I do not watch TV very regularly. As a matter of fact, while at Dartmouth, the only occasions when I have stuck to watching the black boxes on a regular basis have been during my breaks at home in Mexico. I generally only catch glimpses of major broadcast news channels on my way through the Jones Media Center, while studying in the periodicals room, or waiting for my plane in airport terminals.
I have tended to shy away from and avoid major national news networks like CNN and Fox, given their blatant and shameless bias for the Bush administration, and their inefficient distribution of impartial information on U.S. and global issues. As a matter of fact, I obtain my daily dose of news through independent and international sources, in order to avoid heavily manipulated reports and live a more sane student life. Yet recently I have been appalled, disgusted and, quite personally, offended by the national cartoon industry.
I sat down on Sunday night with a group of friends at Collis to watch a series of cartoons while finishing my homework. I must admit that ever since grammar school, I understood quite well that late night cartoons were for grown-ups only and contained quite a bit of grown-up humor. I expected all forms of un-political correctness, vulgarities and badly placed curse words. I was fine with that; it would be a night of cartoon fun with my friends. And so I was excited to watch TV shows with names like “Venture Brothers” or “Minoriteam” to entertain me during my night of homework.
Now, I consider myself to be quite mature at this stage, and can take quite a bit of rough, stale and stereotypical racist slurs thrown my way as “humor.” However, I never expected that cartoons could have hidden political agendas and be as offensive and racist as the ones I saw last Sunday night. As I remember, the plot for one of the cartoons consisted of the oh-so-accurate Mexican terrorists dressed up in large butterfly outfits wanting to infiltrate through the U.S. border. The cartoon was set in the dirt roads and bleached houses of Tijuana, Mexico, where Mexicans roamed the streets helplessly in large sombreros, were drunk at bars, or were taking naps. This perpetuation of racist stereotypes and prejudice towards Mexicans began to bother me. Boy, was I in for a surprise.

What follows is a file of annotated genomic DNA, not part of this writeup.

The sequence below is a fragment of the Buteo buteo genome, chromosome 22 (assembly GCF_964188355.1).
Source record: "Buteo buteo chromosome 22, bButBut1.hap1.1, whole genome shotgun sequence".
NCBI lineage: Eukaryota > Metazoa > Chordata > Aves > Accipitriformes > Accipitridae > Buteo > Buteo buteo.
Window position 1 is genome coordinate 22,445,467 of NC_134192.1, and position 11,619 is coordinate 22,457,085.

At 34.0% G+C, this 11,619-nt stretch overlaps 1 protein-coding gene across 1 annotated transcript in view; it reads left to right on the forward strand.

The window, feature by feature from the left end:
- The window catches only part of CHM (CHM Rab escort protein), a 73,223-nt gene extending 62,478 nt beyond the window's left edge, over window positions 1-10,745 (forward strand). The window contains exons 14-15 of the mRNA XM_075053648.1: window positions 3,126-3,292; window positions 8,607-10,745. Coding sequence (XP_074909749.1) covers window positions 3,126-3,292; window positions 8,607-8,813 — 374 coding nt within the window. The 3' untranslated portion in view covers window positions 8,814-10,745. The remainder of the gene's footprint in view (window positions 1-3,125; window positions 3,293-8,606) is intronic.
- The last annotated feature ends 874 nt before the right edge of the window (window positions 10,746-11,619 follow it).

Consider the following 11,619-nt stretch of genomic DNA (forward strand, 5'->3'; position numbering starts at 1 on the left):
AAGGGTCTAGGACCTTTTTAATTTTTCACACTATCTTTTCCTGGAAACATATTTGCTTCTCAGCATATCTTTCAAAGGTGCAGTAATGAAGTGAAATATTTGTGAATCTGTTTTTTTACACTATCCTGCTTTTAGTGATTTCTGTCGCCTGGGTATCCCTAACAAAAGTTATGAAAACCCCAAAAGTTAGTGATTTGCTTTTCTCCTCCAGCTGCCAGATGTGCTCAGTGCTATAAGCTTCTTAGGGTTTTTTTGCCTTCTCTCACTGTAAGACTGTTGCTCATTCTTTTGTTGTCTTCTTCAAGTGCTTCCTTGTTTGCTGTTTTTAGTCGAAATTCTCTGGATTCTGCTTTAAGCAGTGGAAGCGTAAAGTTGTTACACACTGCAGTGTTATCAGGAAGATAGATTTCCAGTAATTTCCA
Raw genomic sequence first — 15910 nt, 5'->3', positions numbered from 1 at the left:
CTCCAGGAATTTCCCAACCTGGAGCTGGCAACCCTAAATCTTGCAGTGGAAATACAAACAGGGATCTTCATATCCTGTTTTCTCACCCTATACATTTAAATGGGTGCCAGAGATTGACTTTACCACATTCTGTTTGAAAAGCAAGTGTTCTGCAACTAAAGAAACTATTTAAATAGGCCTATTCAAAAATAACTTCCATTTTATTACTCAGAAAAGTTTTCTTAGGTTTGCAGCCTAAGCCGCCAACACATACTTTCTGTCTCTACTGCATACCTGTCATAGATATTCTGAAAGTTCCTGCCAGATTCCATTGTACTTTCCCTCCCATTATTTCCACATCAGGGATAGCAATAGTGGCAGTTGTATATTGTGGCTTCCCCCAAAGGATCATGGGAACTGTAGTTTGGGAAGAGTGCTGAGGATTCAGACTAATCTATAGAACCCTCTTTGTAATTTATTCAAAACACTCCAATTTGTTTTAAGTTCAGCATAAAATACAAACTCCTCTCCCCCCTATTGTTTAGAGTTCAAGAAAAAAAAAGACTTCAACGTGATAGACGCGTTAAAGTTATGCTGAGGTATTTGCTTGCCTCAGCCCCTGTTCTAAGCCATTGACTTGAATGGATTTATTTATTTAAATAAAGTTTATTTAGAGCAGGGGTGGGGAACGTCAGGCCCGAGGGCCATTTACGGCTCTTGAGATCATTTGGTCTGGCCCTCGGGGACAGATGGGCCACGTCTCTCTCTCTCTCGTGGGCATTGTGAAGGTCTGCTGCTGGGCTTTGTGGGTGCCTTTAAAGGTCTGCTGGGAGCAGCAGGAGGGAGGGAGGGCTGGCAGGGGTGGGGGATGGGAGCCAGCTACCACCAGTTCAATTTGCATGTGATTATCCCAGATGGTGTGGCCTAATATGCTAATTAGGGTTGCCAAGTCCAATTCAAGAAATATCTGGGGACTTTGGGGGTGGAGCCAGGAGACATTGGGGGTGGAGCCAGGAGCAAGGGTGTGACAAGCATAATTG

Next appeared a blonde, muscular, American superhero who had been sent to investigate the situation and detain the Mexican terrorists — in case you all hadn’t heard, Mexico is apparently full of them. On one of his missions, the badass superhero visited the “University of Mexico, Campus Tijuana.” Obviously that institution does not exist in reality, and this type of mentality perpetuates the prejudice towards Mexico’s large web of world-class universities. Most of the students in the classroom were older indigenous people or peasants that were portrayed as either asleep or in pursuit of the “English for Immigrants” class — another racially-driven fallacy. Regardless, the American hero was sent to the university to persecute a certain professor — portrayed with a terrible Spanish accent — who apparently helped terrorists. It was at this point that I picked up my stuff and left Collis, infuriated by the cartoons and political propaganda behind them.